With Napoleon’s Army in Russia: The Illustrated Memoirs of Faber du Faur, 1812, Edited by Jonathan North

The Day of Departure

We pick up Jakob Walters’ narrative about the day he marches out of Moscow:

Withdrawal of Napoleon from Moscow
Commemorative 1912 Russian
Candy Box Card

“When we assembled in the morning, my company was 25 privates strong, and all companies were more or less of this size.  The march went forth to the right from behind the eastern side of the city, and we moved past the city on the south.  There were two bridges thrown across the river below us, and the smoke from the flames surged up behind us.  Up on the heights past the bridge to the left of the road stood a cloister in which there was a flour storeroom where everyone fetched as much as he could carry.  Beyond the bridge there was a cabbage patch where millions of cabbage heads were still standing; it pained me not to be able to take along even one of these heads, since I fully expected the utmost famine.”

The suffering on the retreat is so well known that we tend to overlook the recent suffering on the advance: heat, hunger, exhaustion.   We also hear about the plunder the army carried off from Moscow and that image overshadows what the men must have been thinking: ‘This march is going to be worse.’  Walter knows he will regret leaving those cabbage behind.

At the Kaluga Gate
Moscow, 19 October
by Faber du Faur

Faber du Faur wrote the following description to accompany his painting, “The Emperor had busied himself with preparations for our departure for a good number of days  The sick and wounded were dispatched towards Mojaisk and Smolensk, those too ill to make the journey being place in the Foundling Hospital to be cared for by the army’s medical personnel.  Dismounted cavalry, to the number of 4,000 men, were organized into four battalions.  Army corps were passed in review by the Emperor; it was the turn of the Imperial Guard and, on the 18th, that of Ney’s divisions [IIIrd Corps].  As these latter were being reviewed, news arrived that Murat had been surprised and had sustained heavy losses around Vinkovo.  The review was, it is true, completed, but, as we filed out of the Kremlin heading for our quarters in the German Quarter, we received orders to quit Moscow the following day.  Thus it was that on the 19th we set out on the march that would result in the annihilation of the entire army.  The troops were set in motion before dawn and, keeping the Young Guard and the four battalions of dismounted cavalry in the Kremlin as a rearguard under [Édouard Adolphe Casimir Joseph] Mortier, filed out of the city through the Kaluga Gate.  The streets were crowded – in fact stuffed fit to burst – as corps ran into corps.  Time after time the way was blocked by disorganized convoys, for 500 guns, 2,000 wagons, drawn by exhausted horses, and countless carts and vehicles of all types and from all nations, loaded with booty or supplies, accompanied the army and slowed it down.”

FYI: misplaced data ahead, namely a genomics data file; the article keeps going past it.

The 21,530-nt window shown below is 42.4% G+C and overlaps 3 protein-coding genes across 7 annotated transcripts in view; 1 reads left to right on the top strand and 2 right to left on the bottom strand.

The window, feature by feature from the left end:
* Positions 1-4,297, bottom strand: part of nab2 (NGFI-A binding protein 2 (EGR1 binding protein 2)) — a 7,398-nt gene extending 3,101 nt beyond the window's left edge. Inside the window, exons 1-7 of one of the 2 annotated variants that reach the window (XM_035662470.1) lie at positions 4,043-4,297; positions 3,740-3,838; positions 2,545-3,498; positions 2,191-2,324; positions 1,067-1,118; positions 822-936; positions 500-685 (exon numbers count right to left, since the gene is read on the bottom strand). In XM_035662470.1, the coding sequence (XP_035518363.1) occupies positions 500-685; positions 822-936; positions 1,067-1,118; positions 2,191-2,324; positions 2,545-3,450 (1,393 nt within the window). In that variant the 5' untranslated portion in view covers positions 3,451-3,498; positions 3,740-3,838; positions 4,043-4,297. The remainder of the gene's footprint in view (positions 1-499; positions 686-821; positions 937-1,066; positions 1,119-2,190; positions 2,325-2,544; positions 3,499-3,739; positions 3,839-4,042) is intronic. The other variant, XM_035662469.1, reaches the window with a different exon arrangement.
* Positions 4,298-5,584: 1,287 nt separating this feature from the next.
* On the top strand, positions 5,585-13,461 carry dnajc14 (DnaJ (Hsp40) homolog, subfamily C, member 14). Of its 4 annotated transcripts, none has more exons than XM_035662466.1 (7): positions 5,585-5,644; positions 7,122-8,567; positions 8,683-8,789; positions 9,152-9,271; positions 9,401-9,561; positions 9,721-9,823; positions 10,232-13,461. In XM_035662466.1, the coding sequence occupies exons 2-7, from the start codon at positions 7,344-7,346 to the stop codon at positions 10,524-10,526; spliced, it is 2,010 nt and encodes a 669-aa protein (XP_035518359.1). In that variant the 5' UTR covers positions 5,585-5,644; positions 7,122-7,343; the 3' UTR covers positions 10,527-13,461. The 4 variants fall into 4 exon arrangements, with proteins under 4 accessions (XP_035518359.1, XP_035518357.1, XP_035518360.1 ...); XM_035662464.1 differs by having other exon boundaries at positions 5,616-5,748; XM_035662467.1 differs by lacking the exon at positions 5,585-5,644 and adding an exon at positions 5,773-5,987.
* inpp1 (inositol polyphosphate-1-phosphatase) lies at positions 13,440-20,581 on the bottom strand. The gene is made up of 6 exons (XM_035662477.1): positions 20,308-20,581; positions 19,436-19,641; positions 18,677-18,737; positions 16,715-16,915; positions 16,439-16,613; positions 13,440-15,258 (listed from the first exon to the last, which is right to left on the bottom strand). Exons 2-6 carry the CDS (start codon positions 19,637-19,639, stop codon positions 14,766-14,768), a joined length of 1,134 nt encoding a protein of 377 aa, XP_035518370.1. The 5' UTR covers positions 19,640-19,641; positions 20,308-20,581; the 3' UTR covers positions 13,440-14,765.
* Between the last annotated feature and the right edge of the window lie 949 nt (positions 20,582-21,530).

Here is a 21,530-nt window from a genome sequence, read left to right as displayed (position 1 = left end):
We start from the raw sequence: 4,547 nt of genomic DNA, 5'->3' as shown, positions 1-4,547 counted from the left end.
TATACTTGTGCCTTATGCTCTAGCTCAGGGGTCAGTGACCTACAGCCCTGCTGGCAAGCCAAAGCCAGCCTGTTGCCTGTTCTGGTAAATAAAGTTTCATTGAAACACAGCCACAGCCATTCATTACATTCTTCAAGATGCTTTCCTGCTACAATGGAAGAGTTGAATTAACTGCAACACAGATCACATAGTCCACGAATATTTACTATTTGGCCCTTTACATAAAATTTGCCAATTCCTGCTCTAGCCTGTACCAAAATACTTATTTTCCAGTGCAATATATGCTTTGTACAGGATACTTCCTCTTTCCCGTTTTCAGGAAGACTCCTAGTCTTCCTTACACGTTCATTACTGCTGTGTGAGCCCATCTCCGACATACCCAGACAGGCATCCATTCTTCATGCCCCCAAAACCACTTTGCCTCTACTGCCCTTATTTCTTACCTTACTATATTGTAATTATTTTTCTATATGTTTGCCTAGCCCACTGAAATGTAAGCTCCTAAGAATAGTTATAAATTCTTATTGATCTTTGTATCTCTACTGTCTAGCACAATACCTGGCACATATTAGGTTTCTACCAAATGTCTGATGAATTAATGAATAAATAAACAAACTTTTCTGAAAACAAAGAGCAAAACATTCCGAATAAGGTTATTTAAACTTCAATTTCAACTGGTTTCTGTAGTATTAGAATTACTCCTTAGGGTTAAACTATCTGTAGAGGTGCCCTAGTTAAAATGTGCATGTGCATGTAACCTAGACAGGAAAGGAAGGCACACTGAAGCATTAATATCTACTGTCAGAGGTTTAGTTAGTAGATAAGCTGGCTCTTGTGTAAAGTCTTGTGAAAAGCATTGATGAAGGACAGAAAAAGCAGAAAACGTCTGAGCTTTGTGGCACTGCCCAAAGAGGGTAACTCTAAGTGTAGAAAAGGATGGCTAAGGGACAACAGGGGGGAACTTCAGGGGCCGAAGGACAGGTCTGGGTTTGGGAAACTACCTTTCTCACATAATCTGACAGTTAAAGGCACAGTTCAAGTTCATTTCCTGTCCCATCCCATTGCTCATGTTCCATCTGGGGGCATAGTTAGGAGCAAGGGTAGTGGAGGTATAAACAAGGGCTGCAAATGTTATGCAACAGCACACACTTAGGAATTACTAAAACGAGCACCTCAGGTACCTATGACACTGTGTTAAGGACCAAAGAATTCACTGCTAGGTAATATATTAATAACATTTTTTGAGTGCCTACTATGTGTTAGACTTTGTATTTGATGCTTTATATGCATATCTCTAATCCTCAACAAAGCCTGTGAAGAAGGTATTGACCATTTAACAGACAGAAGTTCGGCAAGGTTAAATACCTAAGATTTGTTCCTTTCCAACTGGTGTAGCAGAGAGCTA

“The sun was high in the sky on this fine autumnal day when, after considerable effort, we finally reached the Kaluga Gate.  We halted here, waiting in vain for two of our guns.  These guns had got lost in the crowded streets and only re-joined us a few hours later.”

Source:

The Diary of a Napoleonic Foot Soldier, Jakob Walter, p 59

With Napoleon in Russia, The Illustrated Memoirs of Major Faber du Faur, 1812, Jonathan North

The Kremlin

Faber du Faur captured an image from one of his last days in Moscow as preparations for departure were being made.

In the Kremlin, Moscow
17 October
by Faber du Faur

In the Kremlin, Moscow, 17 October
“Moscow boasts hundreds of churches, resplendent with gold, silver and brightly coloured, shimmering domes, earning for its city, the ancient capital of the Czars, the title of the City of the Golden Cupolas.  It is an astonishing sight, the only one of its kind, perhaps, in the entire world.  The city is a wonder to behold in the sunlight, particularly as you emerge from the forests to the west of Moscow, on the Mojaisk road.”

“In October 1812 the square to the east of the church was covered with hundreds of French and Allied caissons which, owing to the lack of draught horses, had been deposited within the Kremlin’s walls.  The square was so congested that it was in fact rather difficult to find a suitable position from which to draw.”

“The caissons were abandoned when we commenced our retreat and gunpowder from them was later used for blasting mine galleries beneath the Kremlin.”

Horses in the Assumption Cathedral

The cathedral on the right in the above painting with the silver domes is the Cathedral of the Assumption.  Faur included the following description giving the hundreds of years worth of history (even in 1812).  Contrast that with the images on the left.  “The Cathedral of the Assumption was founded in 1325 by Peter, Metropolitan of Kiev,

French in the
Assumption Cathedral
Commemorative 1912 Russian
Candy Box Card

and was completed in 1327.  Struck by lightning in 1492, it was rebuilt in 1519 by Grand Duke Ivan Ivanovitch.  The interior was decorated by gold-leaf frescos commissioned by Czar Ivan Feodorovitch in 1692, and Catherine II restored the Church in 1773.”

Sources:
With Napoleon in Russia: The Illustrated Memoirs of Faber du Faur, 1812, Edited by Jonathan North

Commemorative card image and translation provided by Alexey Temnikov